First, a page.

Gold Coast Games will struggle to stay relevant – here’s why
From The Conversation, 5th August 2014
Goodbye Glasgow and hello Gold Coast. The Commonwealth Games will return Down Under in 2018 and already there are bold projections: Gold Coast Games Federation chair Nigel Chamier expects the creation of 30,000 jobs and a A$2 billion windfall.
Over the next few years marketers will spruik the branding and the tourism opportunities. But the reality is these mega-events cost more than they earn, and the Gold Coast Games will prove no exception.
The federal government has already allocated a one-off grant of A$156 million to assist in infrastructure development, but warned further funding must be met by the Queensland government. Already the latter has committed to underwrite A$1.1 billion for Games’ infrastructure projects.
The Gold Coast defeated Sri Lanka’s Hambantota in securing the hosting rights. That they were the only two bidders indicates the Games’ diminishing importance and market. The Games’ image was tarnished by the 2010 Delhi fiasco, which ran 250% over budget.
Glasgow will also exceed budget projections. On current estimated costs of ₤563 million, the Games are already £200 million over their initial budget forecast.
It’s unlikely the Gold Coast will get value for money, as its Games will face more significant challenges than Glasgow’s.
No names, no Games
The sporting landscape has changed and the cycle of Olympic Games and world championships has lessened the Commonwealth Games’ importance. While in the 1950s the sporting world was amateur and the Games were second to the Olympics, now top athletes are highly paid professionals competing in lucrative meets. They prefer to bypass events that don’t pay, or may damage their brands.
Furthermore, the Games compete for space in a cluttered sports market, diminishing their relevance in major sporting nations. Athletics, swimming and cycling are the Games’ major selling-points to television networks and sponsors. Attracting high-profile performers in these sports is essential to the Gold Coast Games’ success and marketability.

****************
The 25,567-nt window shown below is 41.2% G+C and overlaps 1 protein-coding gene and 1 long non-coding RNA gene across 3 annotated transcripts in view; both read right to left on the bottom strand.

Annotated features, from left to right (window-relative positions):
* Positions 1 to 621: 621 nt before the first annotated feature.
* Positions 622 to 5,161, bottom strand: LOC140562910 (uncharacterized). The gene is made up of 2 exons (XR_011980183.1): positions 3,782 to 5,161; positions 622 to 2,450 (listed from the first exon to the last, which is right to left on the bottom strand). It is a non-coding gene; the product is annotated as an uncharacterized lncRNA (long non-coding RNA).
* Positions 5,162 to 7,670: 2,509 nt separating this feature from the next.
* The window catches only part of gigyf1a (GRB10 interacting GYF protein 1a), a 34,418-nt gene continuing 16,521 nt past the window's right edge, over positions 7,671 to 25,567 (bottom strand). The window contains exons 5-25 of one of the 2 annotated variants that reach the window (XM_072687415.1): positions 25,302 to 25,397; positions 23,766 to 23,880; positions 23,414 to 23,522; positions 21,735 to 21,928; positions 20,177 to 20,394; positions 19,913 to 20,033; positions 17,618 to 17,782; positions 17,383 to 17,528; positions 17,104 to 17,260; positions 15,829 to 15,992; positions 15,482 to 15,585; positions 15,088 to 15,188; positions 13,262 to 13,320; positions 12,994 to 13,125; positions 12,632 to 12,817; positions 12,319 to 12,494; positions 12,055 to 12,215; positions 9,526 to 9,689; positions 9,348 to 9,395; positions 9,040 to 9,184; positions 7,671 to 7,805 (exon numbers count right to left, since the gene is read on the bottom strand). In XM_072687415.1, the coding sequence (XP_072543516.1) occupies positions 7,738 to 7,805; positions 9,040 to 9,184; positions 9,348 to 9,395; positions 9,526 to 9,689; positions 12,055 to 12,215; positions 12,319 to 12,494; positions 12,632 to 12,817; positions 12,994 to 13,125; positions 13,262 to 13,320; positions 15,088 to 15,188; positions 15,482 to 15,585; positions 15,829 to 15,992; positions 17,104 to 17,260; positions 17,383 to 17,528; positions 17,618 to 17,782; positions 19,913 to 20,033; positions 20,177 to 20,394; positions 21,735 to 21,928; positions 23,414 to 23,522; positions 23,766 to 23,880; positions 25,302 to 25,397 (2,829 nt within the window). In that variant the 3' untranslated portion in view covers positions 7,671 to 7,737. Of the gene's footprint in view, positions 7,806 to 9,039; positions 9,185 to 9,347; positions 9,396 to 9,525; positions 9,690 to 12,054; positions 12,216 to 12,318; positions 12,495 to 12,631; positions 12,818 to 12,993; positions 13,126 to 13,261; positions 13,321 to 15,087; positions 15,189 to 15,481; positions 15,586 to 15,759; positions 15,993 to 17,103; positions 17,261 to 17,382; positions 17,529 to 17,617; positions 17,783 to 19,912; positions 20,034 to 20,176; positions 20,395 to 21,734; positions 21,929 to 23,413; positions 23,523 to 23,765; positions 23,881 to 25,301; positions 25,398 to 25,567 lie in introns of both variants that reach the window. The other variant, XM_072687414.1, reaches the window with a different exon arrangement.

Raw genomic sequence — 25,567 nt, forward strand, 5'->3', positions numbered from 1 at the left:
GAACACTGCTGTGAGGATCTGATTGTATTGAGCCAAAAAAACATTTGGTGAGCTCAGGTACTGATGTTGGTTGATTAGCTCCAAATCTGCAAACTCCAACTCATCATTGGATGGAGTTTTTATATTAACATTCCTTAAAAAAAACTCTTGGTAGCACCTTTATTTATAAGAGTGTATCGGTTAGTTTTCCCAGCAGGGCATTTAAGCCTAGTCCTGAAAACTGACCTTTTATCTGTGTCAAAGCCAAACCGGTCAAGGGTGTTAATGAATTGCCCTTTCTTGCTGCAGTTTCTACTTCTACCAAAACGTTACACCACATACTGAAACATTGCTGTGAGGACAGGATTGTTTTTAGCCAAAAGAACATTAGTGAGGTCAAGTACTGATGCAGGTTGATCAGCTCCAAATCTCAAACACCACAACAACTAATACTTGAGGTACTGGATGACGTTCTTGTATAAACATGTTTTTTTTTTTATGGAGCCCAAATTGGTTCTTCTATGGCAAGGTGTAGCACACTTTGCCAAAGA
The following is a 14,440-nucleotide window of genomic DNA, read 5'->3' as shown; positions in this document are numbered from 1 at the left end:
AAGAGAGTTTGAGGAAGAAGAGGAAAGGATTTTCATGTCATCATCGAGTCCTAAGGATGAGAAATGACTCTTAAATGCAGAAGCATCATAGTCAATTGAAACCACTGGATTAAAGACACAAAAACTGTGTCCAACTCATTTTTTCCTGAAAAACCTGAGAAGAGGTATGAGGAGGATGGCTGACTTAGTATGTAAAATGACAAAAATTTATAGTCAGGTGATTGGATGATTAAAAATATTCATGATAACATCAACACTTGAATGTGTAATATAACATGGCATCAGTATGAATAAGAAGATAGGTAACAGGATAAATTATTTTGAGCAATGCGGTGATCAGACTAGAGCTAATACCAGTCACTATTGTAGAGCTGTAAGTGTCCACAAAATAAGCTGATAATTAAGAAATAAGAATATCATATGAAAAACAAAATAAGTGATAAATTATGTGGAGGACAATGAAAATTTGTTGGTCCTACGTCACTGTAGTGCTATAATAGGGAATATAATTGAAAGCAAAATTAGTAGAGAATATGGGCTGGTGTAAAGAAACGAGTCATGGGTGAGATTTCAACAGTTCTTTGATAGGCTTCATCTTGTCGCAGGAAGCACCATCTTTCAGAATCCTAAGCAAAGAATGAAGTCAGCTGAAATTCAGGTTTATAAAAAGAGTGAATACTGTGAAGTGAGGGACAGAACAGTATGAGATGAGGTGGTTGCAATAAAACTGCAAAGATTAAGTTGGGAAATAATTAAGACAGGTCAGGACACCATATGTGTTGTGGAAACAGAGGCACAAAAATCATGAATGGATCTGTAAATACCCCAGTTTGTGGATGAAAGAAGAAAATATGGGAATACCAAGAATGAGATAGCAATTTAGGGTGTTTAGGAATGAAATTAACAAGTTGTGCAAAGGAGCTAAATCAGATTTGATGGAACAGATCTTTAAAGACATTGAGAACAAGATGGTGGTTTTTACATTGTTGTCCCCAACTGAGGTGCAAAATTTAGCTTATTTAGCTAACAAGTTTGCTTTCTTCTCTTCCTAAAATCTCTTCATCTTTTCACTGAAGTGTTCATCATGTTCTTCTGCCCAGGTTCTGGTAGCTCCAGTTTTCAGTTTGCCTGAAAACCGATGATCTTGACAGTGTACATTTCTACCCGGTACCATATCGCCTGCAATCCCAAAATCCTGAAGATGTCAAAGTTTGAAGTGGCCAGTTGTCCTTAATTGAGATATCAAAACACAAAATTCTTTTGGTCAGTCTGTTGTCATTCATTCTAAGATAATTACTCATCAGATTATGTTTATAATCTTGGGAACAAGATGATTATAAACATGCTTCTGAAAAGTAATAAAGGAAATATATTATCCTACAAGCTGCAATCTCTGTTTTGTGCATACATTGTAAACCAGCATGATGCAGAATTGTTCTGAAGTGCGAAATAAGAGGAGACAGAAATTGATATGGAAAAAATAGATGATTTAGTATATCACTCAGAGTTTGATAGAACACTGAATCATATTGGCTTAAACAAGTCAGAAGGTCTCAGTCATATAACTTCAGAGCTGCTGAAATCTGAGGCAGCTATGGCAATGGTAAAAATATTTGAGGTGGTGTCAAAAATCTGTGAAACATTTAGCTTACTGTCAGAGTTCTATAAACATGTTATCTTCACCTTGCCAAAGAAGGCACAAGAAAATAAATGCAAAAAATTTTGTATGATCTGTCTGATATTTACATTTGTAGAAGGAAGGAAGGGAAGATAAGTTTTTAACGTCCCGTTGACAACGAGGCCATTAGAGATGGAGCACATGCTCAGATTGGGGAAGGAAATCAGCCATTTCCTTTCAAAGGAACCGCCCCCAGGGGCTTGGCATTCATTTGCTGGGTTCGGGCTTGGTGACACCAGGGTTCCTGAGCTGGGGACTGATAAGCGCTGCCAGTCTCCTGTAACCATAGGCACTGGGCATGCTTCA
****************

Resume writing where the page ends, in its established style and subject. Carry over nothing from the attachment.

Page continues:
Name swimmers will be there because most are Australian, but the real problem will be luring track stars. Track and field is the major attraction for broadcasters and marketers, but as Glasgow revealed the Games no longer have the international standing to lure name stars.
Though 800m Olympic champion David Rudisha ran in Glasgow, the world record marathoner, Wilson Kipsang, and Olympic and world champion, Stephen Kiprotich, did not. Nor did the Kenyan and 2013 International Association of Athletics Federations (IAAF) female marathoner of the year, Edna Kiplagat. They preferred to compete on the lucrative world marathon running circuit and the $US8 million IAAF Diamond League.
The leading Jamaican sprinter Yohan Blake also wasn’t there, despite competing in a Hampden Park meet before the Games. Much was made of Usain Bolt’s appearance in the Jamaican relay team, yet he bypassed the individual sprints. For an athlete who commands appearance fees in excess of US$250,000 per meet, victory at the Games offered few tangible benefits, while defeat would have damaged the Bolt brand.
His much-awaited run in the relay merely reflected the tokenistic approach to the Games of the world’s best athletes.
Furthermore, the Gold Coast Games may be hit by Australia’s age-old tyranny of distance. Major drawcards may decide the Gold Coast is too far away and bypass the Games for the Diamond League or the European road cycling season.
Waiting for ratings
As the major drawcards prefer more lucrative events, the Games’ marketability to prospective broadcasters and advertisers lessens.
The Ten Network acquired the Glasgow Games’ rights for A$30 million six years ago. Though ratings during the Games were solid, no Australian free-to-air network has as yet expressed interest in the 2018 rights. This suggests television networks are weighing up if the Games offer value for money in an increasingly cluttered sports media marketplace.
Scheduled for early April, the 2018 Games will compete for media space with the start of the NRL and AFL seasons and the culmination of the A-League, EPL and Champions League.
Though the Games will leave the Gold Coast out of pocket, they will offer Australians an opportunity to revisit our commitment to the Commonwealth. Tradition dictates Australians will still compete. We are a conservative and sentimental sporting nation – we love Lords, Wimbledon and Twickenham too much.
But perhaps it’s time to rethink our sporting loyalties. We are economically and strategically dependent on Asia and maybe sport should follow suit. We joined the Asian Football Confederation in 2006.
After 2018 it’s time to do it in the pool, on the track and at the velodrome and sign on for the Asian Games. They have a bigger market and are more relevant to where we sit in the world.